"Earth as a Simulation Series 2: Are we simulated copies of people? How, slowing down technological development in your simulation will get around the potential recursive building sims in a sim glitch problems. However, an accurately simulated population will STILL present specific experiences, despite that the technologies these experiences depend on DON'T YET exist (immersive VR experiences for example). This series presents evidence of anomalous 'missing technology' experiences & evidence of obscuration of these & evidence that the simulation we are in was built in the last few decades."
Main Page Headings List
How can you retain ‘accuracy’ while ‘apparently’ magically disappearing the ‘earth as a simulation’ project even though all design ‘elements’ of the simulation would still have to be happening in plain sight to retain accuracy with respect to your simulated people?
Well what I’d personally do if I was designing this simulation is that I’d speed up the final ‘advanced’ phase of the simulation say 10 fold AND I’d simultaneously slow down technological developments and advances (both are easily done in an entirely software defined reality).
Doing this would retain accuracy enough to satisfy people’s scripted expectations because by slowing everything down you will continue to have all your simulated people engaged with what they were each individually doing for the original simulation project they’d all just be working with less advanced versions of what they had originally.
Did you know that ‘some’ academics have actually noticed that we seem to have a repeating a historical phase every 700 to 800 years with each phase stepping up in terms of advances AND they’ve even noticed that bizarrely the ‘current’ phase seems to be happening in 70/80 years rather than 800 (this is described on various pages within this web site here).
How Would you HIDE all of the Research of EVERYTHING from your simulated Population?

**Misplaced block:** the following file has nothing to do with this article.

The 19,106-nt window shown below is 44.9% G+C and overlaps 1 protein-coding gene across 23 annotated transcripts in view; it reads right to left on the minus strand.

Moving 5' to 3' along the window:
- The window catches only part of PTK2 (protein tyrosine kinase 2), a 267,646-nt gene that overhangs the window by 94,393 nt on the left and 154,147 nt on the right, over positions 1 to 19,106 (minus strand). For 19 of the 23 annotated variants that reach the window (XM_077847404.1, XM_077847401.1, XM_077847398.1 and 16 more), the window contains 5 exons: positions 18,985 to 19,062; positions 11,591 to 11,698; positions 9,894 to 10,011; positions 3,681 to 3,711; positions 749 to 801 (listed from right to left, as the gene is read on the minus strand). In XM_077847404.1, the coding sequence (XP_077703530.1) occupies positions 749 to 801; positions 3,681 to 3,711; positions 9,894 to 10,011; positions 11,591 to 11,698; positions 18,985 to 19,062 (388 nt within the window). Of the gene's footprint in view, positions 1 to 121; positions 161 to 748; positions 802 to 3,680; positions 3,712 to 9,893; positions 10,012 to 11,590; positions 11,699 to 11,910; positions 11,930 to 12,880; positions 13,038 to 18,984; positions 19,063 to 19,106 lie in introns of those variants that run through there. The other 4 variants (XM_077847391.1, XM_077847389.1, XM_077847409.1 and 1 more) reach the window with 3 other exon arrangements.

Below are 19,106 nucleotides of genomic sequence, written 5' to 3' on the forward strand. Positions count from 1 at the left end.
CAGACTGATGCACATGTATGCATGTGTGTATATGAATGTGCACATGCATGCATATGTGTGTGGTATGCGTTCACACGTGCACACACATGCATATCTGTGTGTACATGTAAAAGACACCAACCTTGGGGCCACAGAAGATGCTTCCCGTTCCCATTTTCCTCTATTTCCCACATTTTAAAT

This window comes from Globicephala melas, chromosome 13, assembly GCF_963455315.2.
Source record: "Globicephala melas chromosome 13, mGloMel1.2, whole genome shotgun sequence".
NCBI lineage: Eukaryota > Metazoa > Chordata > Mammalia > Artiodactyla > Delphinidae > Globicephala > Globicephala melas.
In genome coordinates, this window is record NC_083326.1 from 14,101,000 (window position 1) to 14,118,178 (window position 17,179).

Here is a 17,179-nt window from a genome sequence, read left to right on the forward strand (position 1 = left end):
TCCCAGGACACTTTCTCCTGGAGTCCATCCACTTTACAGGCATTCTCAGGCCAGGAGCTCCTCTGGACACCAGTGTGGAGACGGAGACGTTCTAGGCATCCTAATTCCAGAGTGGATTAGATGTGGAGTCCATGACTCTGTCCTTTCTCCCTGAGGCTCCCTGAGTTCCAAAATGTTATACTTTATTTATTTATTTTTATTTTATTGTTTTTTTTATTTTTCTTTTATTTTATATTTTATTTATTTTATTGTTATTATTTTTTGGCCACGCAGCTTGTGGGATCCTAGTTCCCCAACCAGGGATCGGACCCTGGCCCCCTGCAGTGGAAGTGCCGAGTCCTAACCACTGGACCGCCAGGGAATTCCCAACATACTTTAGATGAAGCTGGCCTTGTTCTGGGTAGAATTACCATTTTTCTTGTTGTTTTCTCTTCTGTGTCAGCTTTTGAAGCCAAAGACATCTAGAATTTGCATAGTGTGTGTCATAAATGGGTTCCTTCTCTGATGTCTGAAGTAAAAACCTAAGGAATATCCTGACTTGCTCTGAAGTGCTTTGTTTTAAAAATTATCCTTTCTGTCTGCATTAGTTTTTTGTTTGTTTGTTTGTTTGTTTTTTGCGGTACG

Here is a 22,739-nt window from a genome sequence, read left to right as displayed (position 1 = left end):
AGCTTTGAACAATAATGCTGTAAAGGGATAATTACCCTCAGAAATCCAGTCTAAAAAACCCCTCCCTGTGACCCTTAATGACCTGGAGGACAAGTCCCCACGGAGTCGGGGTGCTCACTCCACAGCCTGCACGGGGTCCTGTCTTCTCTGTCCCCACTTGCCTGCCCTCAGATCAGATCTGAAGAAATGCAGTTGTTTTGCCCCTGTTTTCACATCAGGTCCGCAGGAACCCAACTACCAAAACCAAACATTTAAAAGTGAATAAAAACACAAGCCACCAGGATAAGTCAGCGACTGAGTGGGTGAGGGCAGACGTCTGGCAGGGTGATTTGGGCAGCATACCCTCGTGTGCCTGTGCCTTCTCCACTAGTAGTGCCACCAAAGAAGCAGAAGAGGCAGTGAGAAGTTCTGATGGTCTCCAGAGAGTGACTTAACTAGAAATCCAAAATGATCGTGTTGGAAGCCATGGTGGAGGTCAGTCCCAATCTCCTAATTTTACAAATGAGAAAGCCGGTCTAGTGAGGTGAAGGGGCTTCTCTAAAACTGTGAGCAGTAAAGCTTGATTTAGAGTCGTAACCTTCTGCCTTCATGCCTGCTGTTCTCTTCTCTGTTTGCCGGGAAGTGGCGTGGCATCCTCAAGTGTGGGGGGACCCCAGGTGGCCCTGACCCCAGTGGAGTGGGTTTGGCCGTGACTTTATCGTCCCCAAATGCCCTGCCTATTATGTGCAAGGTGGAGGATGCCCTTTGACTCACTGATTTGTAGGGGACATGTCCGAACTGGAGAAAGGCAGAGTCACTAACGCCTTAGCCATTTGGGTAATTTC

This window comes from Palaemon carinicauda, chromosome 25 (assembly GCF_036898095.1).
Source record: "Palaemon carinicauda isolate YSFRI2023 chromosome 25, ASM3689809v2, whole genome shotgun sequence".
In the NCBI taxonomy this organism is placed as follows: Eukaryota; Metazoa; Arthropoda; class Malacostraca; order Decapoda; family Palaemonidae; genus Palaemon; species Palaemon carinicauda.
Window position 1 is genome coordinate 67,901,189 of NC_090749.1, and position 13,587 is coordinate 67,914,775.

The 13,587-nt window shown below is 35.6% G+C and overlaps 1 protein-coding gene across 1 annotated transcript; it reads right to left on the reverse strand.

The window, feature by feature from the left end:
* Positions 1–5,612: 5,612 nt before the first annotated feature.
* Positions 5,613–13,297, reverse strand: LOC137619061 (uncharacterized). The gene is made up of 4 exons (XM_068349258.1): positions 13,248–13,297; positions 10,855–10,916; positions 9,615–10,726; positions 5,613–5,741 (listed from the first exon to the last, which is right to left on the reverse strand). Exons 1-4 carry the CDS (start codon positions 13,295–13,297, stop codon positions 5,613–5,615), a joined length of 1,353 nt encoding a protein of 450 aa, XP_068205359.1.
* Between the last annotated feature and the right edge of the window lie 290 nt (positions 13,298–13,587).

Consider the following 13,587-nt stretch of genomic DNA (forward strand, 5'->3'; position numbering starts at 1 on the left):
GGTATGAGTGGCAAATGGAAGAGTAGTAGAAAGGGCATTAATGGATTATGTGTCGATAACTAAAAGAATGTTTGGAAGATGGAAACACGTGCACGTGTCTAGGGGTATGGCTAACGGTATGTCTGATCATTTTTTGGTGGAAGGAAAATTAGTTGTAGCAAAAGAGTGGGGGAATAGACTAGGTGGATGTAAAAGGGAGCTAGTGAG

What I would personally do if I was designing this simulation would be to split up all the different aspects of the ‘earth simulation project’ into as many different factions as possible and I’d keep them completely separate and compartmentalized too so that everyone is doing what the person they are simulating originally did BUT in isolation from as many others that were working on it as possible.
For example, did you know that we do have a ‘simulation’ project here focused on trying to understand ‘earth’ peoples behaviours and problems which is described on this page here (the project is called the ‘Living Earth Simulator’).
This projects aim is to advance the scientific understanding of what is taking place on our planet. Dr Helberg states:
“Many problems we have today – including social and economic instabilities, wars, disease spreading – are related to human behaviour, but there is apparently a serious lack of understanding regarding how society and the economy work,” and that “Thanks to projects such as the Large Hadron Collider, the particle accelerator built by Cern, scientists know more about the early universe than they do about our own planet.”
Coincidentally as an earth simulation designer I’d also apply this isolation and compartmentalizing strategy to my simulations academics and scientists at least during the latter phase of the simulation. I’d do this because I’d not want any ‘expert’ being an expert of anything other than a teensy weensy faction of an isolated sub part of a tiny bit of ‘something’ because then they’d not have a hope in hell’s chance of ever putting together larger even slightly more ‘integrated’ understandings spanning many disciplines.
Has anyone else noticed that academics and scientists are all individually stuck in an isolated cubby hole with absolutely no larger or integrated structure above this?
For a set of people with a fetish for OBSERVATION they don’t seem to be very good at observing themselves such that they appear to have not even noticed the insanity of their balmy ‘one dimensional research structure model’.
Where is all the Research of EVERYTHING that would be Required for a Full WORLD Simulation of self aware People?
Coincidentally, this is EXACTLY the research model that will prevent researchers from becoming aware of the sheer scale of serious ‘oddities’ presented EVERYWHERE here never mind that how they are organized means that not one of them is qualified to join any even slightly larger dots AT ALL.
Coincidentally, if I was a simulation designer then personally this is exactly the research structure I’d sell my granny to have my population’s simulated researchers adopting.